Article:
There are landlords who are extremely aggressive when it comes to evicting tenants, and sometimes cross the line of breaking the law. Illegal evictions are not uncommon, especially in smaller properties. By law, a landlord cannot evict a tenant without a court order. However, that doesn't stop abusive landlords from illegally changing or damaging the locks on apartments, mercilessly harassing tenants, cutting off heat, water or electrically, removing your property, or threatening violence.
These are crimes. You don't have to tolerate landlord intimidation. If you're subject to any of these behaviors in an illegal eviction situation, call the police immediately. If they don't want to get involved, cite sections 117-11 and 214-12 of the New York Police Department Patrol Guide, which require them to take action. If necessary, call the desk sergeant at their precinct to get the protection you're entitled to.
When the cops come make sure that all of the landlord's acts and specific threats are detailed in the officer's notes and the police report. Later on, you want them spelled out in court, and these records will be important supporting documents.
Landlords who threaten tenants with these kinds of illegal eviction tactics are bullies. Bullies back down when they're pushed back hard enough. You have the law on your side, and the law will step in with a great deal of power when necessary.
Even if the police say it's a civil matter and refuse to get involved, which can happen, you still have legal leverage. Picture this scenario: the landlord locks you out. You call the cops and they do nothing to help you. You get a lawyer who immediately contacts the landlord, makes it clear that legal action is being taken, and that all harassment must cease. Your attorney goes to Housing Court and gets an Order To Show Cause, which gives you prompt access to a hearing before a judge. The landlord is summoned to court.
The landlord now decides to get a lawyer. The lawyer then breaks the bad news: the landlord may end up in jail, and is likely to at least have to pay fines and penalties.
At court, the judge rules that the landlord's actions were illegal and you get back into your apartment. Sometimes this entire process can take place within 24 hours. Of course, the facts, timing and potential outcome of every case are different and need to be carefully evaluated by an experienced Tenants' attorney.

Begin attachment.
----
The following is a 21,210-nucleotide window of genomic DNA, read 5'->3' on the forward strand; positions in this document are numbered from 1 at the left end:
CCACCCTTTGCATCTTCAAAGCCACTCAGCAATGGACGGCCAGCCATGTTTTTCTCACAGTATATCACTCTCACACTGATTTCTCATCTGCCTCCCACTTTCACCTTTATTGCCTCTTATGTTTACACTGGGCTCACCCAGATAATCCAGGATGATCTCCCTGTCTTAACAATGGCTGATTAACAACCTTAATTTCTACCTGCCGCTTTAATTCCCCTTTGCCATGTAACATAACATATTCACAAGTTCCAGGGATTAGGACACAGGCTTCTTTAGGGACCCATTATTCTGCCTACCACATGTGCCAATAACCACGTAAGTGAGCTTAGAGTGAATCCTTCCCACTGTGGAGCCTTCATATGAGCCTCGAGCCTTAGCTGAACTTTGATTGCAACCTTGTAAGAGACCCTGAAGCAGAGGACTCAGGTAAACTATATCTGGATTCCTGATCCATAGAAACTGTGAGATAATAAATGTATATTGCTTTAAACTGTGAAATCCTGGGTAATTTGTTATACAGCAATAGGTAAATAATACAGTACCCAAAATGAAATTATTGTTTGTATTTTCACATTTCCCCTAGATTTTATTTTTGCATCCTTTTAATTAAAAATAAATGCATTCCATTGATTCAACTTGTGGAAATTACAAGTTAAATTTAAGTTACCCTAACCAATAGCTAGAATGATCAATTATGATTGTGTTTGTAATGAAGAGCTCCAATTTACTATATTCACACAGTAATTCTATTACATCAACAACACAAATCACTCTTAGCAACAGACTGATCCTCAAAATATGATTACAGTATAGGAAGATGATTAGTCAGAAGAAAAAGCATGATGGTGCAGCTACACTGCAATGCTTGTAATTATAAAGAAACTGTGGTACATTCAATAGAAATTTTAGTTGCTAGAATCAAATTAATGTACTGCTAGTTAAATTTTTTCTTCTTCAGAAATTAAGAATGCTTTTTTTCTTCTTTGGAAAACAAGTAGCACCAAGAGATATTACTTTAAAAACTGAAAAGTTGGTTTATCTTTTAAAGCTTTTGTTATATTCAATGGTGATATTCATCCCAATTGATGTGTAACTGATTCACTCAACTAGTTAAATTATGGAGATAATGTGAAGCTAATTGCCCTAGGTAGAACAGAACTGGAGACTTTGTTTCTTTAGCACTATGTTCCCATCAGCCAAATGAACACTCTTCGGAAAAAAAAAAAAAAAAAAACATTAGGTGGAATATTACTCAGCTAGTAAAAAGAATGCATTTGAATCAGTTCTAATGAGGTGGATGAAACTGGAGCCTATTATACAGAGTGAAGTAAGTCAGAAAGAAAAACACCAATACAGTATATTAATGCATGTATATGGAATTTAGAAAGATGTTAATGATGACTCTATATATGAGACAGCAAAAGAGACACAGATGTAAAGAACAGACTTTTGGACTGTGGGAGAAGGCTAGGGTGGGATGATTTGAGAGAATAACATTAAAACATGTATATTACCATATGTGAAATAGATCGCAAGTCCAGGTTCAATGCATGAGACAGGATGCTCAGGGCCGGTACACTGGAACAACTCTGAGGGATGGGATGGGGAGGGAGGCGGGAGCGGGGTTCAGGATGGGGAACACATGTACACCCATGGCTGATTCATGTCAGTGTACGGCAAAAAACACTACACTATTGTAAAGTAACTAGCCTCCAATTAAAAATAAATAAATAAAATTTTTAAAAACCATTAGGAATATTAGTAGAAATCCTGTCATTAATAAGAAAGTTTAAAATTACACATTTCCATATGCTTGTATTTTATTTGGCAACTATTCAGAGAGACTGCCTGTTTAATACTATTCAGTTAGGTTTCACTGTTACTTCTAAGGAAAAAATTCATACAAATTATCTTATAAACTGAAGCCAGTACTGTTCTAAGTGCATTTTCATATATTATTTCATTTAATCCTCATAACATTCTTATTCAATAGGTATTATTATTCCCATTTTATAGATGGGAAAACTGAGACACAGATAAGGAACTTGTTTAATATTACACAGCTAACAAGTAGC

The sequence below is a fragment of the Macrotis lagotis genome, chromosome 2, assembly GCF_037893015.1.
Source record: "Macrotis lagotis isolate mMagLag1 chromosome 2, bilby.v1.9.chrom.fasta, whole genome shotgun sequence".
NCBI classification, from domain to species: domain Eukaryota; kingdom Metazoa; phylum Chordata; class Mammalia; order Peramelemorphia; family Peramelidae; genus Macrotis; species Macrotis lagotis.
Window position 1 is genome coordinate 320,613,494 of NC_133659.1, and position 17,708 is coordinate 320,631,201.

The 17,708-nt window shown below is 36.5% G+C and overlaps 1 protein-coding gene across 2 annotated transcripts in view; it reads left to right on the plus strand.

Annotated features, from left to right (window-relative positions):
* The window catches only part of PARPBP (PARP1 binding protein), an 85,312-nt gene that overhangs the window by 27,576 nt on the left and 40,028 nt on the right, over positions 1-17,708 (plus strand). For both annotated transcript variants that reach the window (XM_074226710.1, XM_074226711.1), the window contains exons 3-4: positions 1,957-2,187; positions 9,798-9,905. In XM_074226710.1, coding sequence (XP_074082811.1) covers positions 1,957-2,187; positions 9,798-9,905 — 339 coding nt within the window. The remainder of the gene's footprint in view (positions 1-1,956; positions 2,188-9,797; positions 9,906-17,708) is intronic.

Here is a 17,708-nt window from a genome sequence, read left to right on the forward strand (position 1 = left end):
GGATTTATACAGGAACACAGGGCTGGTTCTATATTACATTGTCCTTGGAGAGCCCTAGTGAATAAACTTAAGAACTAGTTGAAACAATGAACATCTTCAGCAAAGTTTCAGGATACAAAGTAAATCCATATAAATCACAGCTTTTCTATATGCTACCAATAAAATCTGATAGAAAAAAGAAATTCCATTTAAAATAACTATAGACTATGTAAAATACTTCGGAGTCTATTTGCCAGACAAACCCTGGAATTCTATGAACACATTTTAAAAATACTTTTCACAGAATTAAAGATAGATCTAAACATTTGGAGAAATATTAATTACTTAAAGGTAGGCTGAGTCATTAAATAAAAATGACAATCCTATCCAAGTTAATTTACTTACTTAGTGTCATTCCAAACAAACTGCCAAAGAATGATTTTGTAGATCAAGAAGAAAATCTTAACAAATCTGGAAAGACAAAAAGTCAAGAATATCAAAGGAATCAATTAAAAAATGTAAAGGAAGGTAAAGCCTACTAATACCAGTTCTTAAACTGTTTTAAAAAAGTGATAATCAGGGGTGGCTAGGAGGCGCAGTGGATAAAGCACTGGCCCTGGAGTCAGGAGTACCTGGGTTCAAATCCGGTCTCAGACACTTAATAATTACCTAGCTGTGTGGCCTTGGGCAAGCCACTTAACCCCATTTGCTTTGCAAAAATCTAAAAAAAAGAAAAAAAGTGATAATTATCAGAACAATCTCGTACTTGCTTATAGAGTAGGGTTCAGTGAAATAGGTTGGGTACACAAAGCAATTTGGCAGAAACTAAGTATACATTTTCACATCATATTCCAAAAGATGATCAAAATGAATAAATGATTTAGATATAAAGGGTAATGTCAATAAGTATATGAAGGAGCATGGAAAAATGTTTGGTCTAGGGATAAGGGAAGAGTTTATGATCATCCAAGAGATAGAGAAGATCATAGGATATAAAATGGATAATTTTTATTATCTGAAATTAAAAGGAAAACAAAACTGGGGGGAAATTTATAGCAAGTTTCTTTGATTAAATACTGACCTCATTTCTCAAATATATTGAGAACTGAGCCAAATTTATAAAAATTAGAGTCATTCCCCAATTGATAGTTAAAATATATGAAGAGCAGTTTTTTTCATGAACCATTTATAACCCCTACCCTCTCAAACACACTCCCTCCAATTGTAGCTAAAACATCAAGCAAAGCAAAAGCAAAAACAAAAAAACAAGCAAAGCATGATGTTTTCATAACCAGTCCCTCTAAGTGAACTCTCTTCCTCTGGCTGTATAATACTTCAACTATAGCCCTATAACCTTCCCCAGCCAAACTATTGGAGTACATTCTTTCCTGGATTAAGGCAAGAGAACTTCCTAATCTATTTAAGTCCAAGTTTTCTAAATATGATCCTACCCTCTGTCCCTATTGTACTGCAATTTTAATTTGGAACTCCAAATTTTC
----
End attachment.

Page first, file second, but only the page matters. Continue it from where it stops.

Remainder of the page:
If the landlord's behavior is sufficiently egregious, you may even want to consider calling your local newspaper with the story. But discuss it with your attorney first.
As you can see from this example, with almost every day that passes, something else bad is now happening to the landlord. How do you think the individual is likely to react? Legally speaking, at some point he or she will have to back off.
As a practical matter in an illegal eviction emergency, the fastest way to regain access to your apartment is to go to court immediately yourself. You'll of course want to follow up with a Tenants' lawyer if you can afford one, but usually it takes a day or two to find and retain counsel. See strategy # 6 through # 9 in the Special Report, How to Protect Yourself Against a Ruthless, Greedy Landlord published by McAdams Law. It outlines the initial steps to take to protect yourself and get back into your home.
Stay or Go, But Don't Be Intimidated
All this being said, there are landlords who are irrational and dangerous, and may continue to harass you, even in the face of court proceedings. If the landlord lives in your building, you should consider that it's not a good idea to live with your enemies if it can be avoided. And even if that's not the situation, living in an atmosphere of continual threat is unhealthy.
The law can take steps to protect your rights, but you have to make a decision about your housing that you can live with. Leaving and finding a more peaceful place to live may be better than staying, even if you win this round in court.
Some landlords are treacherous. If you decide to stay, don't be a victim. Give the landlord something to think about before breaking the law again.
Attention New York City Tenants: See this new page that has just been added to the McAdams Law main site on Bad Conditions .